Root Cause Analysis
In simple words, an underlying cause of the problem is referred to as the root cause and the process of finding out the root cause of a problem or an adverse event is known as root cause analysis.
Some problems are so rigid and tenacious that they won’t go away that easily and may occur time and again. For such issues root cause analysis is necessary to solve the complications by eliminating the actual root cause of the problem.
Organizations usually find a comfortable way to solve a problem quickly but they do not fully eliminate it if they never get to the root of the issue. This leads to wastage of time and resources whereas the problem still lies beneath. That is why root cause analysis is important in this regard.
Five Whys Method
For root cause analysis, five whys method is considered by many to be the best option. This method shuck away all the layers of the problem while digging down on to the root cause. Five whys method is all about asking why five times but you may need to ask less or more than 5 times depending upon the complexity of the problem.
Usually using this method in the root cause analysis involves the answers to be clear and succinct but not that simple that they bypass the important information. The answers should be such that answer to one “why” instantly arise another “why” and so on.
Benefits of the Five Whys Method
- Simple and efficient problem solving.
- Easy to you by most people.
- Identifies the true root cause.
- Helps to prevent the long term consequences of an unsolved problem.
How to Use the Five Whys Method
You must be wondering how the root cause of a problem can be identified by just asking why five times. Let’s try to illustrate it with an example. For example, Customer refused to pay because they are unhappy with the product.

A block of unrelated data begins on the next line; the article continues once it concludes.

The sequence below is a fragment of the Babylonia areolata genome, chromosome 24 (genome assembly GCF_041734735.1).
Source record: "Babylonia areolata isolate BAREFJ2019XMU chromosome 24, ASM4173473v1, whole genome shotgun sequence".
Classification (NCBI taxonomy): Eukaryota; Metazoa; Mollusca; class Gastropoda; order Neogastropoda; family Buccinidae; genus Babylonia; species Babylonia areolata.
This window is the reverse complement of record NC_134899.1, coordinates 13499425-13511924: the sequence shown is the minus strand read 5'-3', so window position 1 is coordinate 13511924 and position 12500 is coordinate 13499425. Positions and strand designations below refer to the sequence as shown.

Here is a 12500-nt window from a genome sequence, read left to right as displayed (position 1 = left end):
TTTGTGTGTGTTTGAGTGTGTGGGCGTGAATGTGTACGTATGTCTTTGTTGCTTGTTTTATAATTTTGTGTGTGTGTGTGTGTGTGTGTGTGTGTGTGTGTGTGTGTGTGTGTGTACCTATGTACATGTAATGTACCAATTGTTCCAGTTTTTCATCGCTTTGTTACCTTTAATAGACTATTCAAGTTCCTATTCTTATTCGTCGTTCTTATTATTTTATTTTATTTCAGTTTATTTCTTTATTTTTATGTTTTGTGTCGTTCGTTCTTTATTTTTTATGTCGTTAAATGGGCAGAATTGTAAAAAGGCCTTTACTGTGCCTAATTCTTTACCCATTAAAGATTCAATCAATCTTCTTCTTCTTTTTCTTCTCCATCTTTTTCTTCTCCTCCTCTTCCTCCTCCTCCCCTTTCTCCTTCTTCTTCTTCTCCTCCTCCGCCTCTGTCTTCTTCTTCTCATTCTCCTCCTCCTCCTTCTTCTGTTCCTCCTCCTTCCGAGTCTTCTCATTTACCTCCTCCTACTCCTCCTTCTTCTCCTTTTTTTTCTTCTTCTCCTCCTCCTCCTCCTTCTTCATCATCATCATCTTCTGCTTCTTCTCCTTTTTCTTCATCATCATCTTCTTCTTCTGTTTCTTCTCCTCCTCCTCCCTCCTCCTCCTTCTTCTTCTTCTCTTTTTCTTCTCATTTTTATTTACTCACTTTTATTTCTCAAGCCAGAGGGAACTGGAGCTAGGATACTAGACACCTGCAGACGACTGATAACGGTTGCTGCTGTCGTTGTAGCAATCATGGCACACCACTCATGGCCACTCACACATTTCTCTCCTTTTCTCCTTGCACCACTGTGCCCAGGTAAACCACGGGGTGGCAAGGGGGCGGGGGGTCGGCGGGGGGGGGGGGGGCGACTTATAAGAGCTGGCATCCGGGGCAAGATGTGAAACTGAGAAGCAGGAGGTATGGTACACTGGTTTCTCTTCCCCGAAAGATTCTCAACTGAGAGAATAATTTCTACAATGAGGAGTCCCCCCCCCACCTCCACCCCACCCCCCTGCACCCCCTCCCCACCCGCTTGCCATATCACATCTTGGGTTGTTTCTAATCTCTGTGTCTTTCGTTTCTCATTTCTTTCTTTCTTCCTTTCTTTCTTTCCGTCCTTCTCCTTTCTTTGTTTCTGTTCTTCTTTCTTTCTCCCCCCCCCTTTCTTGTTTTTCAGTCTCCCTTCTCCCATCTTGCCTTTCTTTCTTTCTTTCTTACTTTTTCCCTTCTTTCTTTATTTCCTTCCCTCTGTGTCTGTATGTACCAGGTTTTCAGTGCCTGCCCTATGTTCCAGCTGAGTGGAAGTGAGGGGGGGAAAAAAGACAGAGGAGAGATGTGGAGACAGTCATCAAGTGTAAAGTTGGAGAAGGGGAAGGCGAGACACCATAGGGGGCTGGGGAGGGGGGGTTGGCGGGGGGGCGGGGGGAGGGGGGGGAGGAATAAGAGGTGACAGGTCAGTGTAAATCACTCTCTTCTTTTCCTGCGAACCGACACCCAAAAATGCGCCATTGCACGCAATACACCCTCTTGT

- Why are the customers not paying for the product?
- Because they are not satisfied with the final brochure.
- Because the product is not according to the requirements they specified.
- Because they demanded blue background and we replaced it with grey background which they did not like.
- Because we ran out of blue ink.
- Because our inventory control manager forgot to order ink.
So in this example the negligence of the inventory control manager was the root cause from the looks of it. If you were to go one level further with the why, it would properly become clear that is due there is no system in place to order new ink when stock levels are low.
Now in order to solve the issue above you would need to implement a system that trigger an order of material when they get to a certain level. The quick solution many would wrongly take is only to order new paint and produce the order, as the issue would occur again next time the ink runs out.
The Process Steps of Five Whys
Five Whys is a simple process that involves the following steps:
- Form a team: First of all, gather all the affected people who are well aware of the details of the problem and the process that needs to be fixed.
- Select a Team facilitator: Next step is to select a team facilitator who can investigate and supervise the team in the identification process.
- Write down the problem: Write down the simple and concise problem statement after discussing with the team members. Like in the above example the problem statement is: “Customer refused to pay because they are unhappy with the product.”
- Ask Why 5 times: Ask the first why that why this problem happened? The answers should be based on facts and logics, not on guesses. This requires deep thinking into the matter and potentially data analysis to find out the logical reasons. Note down all the answers by the team members on side of the respective why in pithy and concise phrases rather than full sentences.
- Find and discuss the root cause: If you do not find a logical answer to a why, that means you have reached the root cause and then address it to the team members and take their opinions and consent.
- Counter Measures: Find out all the corrective measures that can be taken to overcome the underlying root cause and discuss with the team members.
Five whys method can easily be conducted for simple problems. However, for complex and critical problems it needs to be handled carefully. For such complex cases a Fishbone Diagram may be required prior to the 5 whys, as it helps to analyze the problem through a broader perspective.